This is Thanksgiving week, so I wanted to write a little something about some of my experiences of Thanksgiving that I have had in my life abroad.

Growing up in the US, I have been a part of normal Thanksgiving practices for most of my life.  You the ones – the turkey, the trimmings, the occasional drunk relative that you end up having to listen to for hours as they regale you with stories about their teenage years, which, in case you weren’t around for them, were the best years in the history of the world, and gee, don’t the kids these days miss out on all of the fun that could be had “back in the day”?  Yeah, those.  Oh, and the memories of my father putting so much sage into the stuffing that only he liked the end-result.  My brother, mother and I would endure a few mouthfuls, to be polite, and then relinquish the rest to my father.  Thankfully, I have always been a fan of Stovetop stuffing anyway, so I wasn’t really expecting much from that stuffing in the first place.

Back to the point:  A Maltese Thanksgiving.  Well, the one that I experienced, anyway.  Which wasn’t exactly Maltese, but really more of a dinner that we American students in the international student’s flat complex decided to throw for anyone and everyone that wanted to participate.  It started out as a somewhat small affair, from what I can remember.  All of the international students, everyone from Nigerian nursing students to Indian engineering students to myself and another American there for the archaeology courses, lived in a large complex surrounding a rather dodgy pool that ended up giving a couple of the Canadians eye infections at one point.  I myself only dangled my legs in that water, and never swam in it, much to my relief when they each came back from the local doctor with nasty infections and hefty prescriptions.  Instead, I swam in the open water, on the rare occasions that I got a chance to swim, that is.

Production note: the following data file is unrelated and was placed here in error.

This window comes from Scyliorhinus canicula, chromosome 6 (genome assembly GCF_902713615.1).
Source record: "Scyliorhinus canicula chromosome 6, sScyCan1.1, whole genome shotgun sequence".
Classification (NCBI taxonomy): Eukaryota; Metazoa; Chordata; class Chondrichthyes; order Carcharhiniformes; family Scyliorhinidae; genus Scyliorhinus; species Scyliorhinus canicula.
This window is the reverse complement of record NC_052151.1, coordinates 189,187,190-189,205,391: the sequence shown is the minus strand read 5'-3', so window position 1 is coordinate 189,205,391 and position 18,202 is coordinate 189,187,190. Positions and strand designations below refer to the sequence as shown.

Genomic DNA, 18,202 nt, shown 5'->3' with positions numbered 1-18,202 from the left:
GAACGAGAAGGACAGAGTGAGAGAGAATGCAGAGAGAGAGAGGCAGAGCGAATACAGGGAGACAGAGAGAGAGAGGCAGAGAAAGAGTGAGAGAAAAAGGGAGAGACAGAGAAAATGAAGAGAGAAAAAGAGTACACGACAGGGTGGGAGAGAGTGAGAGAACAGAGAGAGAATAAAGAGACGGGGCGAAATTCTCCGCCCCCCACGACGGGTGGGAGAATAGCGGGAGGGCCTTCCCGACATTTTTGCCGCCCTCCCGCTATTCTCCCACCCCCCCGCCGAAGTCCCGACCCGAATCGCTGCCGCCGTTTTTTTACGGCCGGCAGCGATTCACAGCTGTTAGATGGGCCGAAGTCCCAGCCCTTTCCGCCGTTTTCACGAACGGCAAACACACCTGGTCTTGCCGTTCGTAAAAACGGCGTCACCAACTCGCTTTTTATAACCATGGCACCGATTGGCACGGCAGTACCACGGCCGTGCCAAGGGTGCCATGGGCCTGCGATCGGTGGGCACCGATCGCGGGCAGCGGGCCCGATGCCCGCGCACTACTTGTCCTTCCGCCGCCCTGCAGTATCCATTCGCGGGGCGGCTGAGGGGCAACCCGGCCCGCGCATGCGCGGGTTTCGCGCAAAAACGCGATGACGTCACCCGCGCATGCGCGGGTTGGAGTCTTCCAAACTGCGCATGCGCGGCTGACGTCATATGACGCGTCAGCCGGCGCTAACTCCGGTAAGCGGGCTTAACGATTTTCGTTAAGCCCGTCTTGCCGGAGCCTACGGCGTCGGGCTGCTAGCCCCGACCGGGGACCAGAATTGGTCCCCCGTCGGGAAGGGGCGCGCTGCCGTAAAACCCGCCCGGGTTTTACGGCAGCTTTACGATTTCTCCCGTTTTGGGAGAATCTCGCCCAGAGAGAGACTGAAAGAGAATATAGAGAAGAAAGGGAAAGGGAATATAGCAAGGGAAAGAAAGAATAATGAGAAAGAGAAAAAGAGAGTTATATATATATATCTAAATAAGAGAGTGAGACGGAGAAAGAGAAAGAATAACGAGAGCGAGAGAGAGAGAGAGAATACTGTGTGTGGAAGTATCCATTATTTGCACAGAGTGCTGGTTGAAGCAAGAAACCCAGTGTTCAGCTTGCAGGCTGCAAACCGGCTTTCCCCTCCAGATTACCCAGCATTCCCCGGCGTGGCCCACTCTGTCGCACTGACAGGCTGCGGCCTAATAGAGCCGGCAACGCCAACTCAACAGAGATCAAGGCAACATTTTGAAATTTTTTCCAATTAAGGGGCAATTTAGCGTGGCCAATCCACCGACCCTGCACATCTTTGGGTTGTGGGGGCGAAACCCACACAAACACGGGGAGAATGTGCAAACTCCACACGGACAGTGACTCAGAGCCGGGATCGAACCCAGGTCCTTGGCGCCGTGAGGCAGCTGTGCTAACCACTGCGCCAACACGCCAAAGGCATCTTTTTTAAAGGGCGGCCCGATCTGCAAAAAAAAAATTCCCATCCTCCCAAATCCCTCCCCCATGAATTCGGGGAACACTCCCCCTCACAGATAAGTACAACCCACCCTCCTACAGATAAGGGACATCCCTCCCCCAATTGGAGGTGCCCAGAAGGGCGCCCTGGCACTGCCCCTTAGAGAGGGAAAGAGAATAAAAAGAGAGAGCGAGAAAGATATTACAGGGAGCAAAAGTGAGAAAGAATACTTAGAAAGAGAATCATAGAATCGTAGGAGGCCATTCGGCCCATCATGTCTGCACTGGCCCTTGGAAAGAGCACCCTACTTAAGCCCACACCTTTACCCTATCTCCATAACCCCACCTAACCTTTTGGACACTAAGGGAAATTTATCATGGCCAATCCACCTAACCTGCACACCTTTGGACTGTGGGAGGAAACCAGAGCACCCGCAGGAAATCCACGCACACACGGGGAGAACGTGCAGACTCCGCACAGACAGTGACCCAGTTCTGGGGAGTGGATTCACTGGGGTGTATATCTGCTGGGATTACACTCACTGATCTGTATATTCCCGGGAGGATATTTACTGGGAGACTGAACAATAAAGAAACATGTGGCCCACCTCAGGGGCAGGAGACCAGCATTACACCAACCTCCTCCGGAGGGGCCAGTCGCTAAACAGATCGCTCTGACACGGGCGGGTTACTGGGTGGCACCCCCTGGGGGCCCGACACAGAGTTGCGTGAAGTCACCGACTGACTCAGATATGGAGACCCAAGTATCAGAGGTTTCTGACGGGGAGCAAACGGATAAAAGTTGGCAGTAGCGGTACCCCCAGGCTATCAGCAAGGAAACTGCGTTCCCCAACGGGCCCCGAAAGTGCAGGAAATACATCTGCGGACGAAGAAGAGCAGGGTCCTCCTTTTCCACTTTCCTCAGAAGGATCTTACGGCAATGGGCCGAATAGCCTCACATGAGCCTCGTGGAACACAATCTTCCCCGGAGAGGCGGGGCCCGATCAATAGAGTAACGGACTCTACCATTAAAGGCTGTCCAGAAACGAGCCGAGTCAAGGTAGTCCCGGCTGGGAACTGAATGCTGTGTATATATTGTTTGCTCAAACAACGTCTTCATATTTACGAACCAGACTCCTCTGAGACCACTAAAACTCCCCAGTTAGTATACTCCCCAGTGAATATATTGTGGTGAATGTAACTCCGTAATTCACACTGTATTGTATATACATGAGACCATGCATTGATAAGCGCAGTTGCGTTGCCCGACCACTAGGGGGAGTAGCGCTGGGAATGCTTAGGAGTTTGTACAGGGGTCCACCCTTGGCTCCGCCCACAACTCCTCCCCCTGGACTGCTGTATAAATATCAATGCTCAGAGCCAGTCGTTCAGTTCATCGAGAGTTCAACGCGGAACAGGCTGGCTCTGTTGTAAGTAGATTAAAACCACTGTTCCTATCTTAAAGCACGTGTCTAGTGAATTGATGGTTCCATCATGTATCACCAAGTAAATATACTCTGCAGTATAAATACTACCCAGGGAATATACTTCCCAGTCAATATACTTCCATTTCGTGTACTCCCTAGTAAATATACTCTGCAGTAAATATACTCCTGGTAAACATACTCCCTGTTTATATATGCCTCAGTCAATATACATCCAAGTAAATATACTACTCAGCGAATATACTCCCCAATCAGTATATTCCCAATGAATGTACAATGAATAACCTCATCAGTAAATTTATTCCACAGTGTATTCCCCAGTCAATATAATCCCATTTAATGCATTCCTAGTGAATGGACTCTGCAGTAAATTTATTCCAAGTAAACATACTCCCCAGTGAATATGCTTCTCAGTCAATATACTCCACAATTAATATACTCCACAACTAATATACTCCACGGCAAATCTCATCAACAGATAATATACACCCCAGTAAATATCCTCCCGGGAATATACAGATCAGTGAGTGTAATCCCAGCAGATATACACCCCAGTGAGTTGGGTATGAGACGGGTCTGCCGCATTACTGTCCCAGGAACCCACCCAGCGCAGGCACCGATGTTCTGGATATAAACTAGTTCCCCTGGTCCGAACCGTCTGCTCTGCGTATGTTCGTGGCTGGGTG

Anyway, a few weeks before Thanksgiving, a few of us American students were talking late one night and decided that it would be fun to do something for it.  You know, it would be cultural.  Something to demonstrate to the other students as an American tradition, and one that didn’t discriminate against race, religion, political inclination or anything else.  It was just all about the food.  We each agreed that we would bring something distinctly American, or at least something that we thought would represent something that we grew up eating.  So, mashed potatoes, corn, lefse from one girl (who managed, by the way, to make a really good mock-lefse, giving that she was using potato flakes, a dodgy stove and warped cooking pans – I am still impressed to this day).  I don’t actually even remember what I brought, to be honest.  Something silly, I am sure, like corn or something.  I was enough of a foodie at that point that by not remembering it, I know that it must have been something lame and uncreative.